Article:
10. The invention of claim 1 wherein said ferromagnetic or paramagnetic material comprises a plurality of concentric layers, said inner layer having a Curie temperature near TC and said outer layer having a Curie temperature near TH, any intersticed layers having increasing Curie temperatures from inner to outer placement in accordance with their location.
11. The invention of claim 1 wherein said wheel maintaining means comprises support rollers.
12. The invention of claim 1 further comprising means for sealing said wheel between said manifolds to prevent fluid leakage.
13. The invention of claim 1 further comprising means for sealing said manifolds against said inner and outer rims to prevent fluid leakage.
14. The invention of claim 1 wherein said material comprises particles.
15. The invention of claim 1 wherein said material comprises spherical particles.
16. The invention of claim 1 wherein said material comprises porous solid material.
17. The invention of claim 1 wherein said material comprises a solid material having channels extending substantially radially therethrough.
18. The invention of claim 1 wherein said material comprises thin sheets of radially extending material spaced relative to one another.
19. The invention of claim 1 wherein bed dividers are disposed substantially radially in said wheel between said inner and outer rims.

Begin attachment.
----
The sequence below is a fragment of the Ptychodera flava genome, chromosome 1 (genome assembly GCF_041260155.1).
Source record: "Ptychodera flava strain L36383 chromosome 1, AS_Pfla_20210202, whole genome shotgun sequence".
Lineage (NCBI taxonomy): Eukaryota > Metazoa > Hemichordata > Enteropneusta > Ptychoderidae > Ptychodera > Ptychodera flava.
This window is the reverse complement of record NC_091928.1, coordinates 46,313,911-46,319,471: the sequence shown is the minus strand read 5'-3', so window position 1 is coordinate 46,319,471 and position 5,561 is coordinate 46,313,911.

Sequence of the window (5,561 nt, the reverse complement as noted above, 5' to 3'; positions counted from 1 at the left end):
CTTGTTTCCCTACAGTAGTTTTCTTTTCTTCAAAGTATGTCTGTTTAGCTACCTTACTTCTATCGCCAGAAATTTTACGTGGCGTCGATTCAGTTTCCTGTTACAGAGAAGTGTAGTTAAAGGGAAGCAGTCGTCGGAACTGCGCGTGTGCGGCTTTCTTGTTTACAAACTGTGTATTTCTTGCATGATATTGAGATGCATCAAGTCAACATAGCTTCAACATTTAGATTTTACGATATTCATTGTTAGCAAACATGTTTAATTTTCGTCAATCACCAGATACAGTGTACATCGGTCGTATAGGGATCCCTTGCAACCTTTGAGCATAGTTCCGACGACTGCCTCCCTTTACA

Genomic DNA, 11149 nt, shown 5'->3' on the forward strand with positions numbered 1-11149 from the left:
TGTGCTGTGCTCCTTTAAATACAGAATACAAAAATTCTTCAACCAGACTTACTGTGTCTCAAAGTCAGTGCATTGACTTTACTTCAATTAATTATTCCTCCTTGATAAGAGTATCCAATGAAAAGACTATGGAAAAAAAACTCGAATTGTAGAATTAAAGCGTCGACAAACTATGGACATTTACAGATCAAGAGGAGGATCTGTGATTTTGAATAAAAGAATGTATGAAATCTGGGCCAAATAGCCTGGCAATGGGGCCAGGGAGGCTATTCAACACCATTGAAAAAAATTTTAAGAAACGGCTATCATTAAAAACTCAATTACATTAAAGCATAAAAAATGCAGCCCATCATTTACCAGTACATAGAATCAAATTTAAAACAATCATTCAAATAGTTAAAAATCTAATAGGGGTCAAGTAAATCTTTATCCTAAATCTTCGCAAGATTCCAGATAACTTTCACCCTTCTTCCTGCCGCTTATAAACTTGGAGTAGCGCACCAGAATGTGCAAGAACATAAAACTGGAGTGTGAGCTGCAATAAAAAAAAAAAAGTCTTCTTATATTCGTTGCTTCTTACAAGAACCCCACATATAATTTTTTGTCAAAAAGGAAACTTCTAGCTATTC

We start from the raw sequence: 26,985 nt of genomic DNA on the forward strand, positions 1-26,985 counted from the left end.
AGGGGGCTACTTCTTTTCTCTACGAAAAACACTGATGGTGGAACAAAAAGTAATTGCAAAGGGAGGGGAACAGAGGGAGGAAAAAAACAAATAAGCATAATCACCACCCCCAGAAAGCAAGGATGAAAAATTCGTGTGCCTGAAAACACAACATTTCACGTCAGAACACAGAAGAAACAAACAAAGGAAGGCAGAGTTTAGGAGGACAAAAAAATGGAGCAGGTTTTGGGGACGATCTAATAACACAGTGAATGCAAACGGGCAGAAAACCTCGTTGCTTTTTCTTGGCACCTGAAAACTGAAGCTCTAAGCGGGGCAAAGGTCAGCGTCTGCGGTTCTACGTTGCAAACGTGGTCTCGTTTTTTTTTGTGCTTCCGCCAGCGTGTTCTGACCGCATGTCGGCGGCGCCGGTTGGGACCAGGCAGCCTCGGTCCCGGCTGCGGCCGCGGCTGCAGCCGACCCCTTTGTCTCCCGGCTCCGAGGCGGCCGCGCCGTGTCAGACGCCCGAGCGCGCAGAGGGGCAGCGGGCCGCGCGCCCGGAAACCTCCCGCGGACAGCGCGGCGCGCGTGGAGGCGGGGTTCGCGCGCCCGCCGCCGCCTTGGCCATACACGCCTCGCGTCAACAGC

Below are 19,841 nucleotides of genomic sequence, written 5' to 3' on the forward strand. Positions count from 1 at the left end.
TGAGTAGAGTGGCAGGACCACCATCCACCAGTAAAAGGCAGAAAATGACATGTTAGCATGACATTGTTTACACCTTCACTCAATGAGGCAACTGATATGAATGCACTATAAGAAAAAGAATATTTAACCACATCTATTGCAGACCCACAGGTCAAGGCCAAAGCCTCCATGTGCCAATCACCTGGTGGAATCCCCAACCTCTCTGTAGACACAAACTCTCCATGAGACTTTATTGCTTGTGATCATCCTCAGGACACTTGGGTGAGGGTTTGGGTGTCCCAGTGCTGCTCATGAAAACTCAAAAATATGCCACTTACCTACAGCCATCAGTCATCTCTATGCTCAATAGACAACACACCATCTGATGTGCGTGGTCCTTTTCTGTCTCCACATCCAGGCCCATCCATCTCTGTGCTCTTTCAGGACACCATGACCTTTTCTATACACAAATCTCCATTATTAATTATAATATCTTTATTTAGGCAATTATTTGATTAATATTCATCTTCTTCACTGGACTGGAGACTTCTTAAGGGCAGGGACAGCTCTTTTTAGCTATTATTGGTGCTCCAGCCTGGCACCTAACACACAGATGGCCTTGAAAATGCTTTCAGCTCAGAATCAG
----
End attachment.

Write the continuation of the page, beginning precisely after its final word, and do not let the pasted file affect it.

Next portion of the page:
Description

This invention is the result of a contract with the Department of Energy (Contract No. W-7405-ENG-36).

BACKGROUND OF THE INVENTION

The field of the invention relates to refrigeration and more particularly to magnetic refrigeration utilizing wheel-type apparatus. Related to the instant invention is an invention disclosed in U.S. patent application Ser. No. 228,836, filed Jan. 27, 1981, now U.S. Pat. No. 4,332,135, which is directed to reciprocating refrigeration apparatus.

The attractiveness of the use of liquid hydrogen as a portable fuel is decreased by the cost and energy inefficiency of conventional liquefaction processes. Were these factors to be substantially reduced, liquid hydrogen would very likely be the fuel of choice to replace fossil-based fuels in many applications, and especially in the near term as jet engine aircraft fuel. The invention herein provides for the liquefying of cryogens, and hydrogen in particular, with efficiencies at least twice those of conventional liquefiers. Magnetic refrigeration carried out in accordance with the invention is based on the dependence of the entropy of certain materials on magnetic field and temperature, i.e., the magnetocaloric effect.

The invention utilizes the concept of active magnetic refrigeration in which a thermal wavefront is propagated back and forth through a regenerator during a magnetic cycle. The regenerator, composed of one or a plurality of layers of porous ferromagnetic materials, with Curie temperatures near the operating temperatures in the regenerator, should be capable of spanning large temperature differences. Several magnetic cycles such as Carnot, Brayton, or Stirling can be used. The preferred embodiment disclosed herein utilizes a Brayton cycle. The operation of such a refrigerator requires a fluid to couple the porous magnetic solid to the heat source and heat sink. Ser. No. 228,836 describes a reciprocating apparatus utilizing the concept of active magnetic regeneration.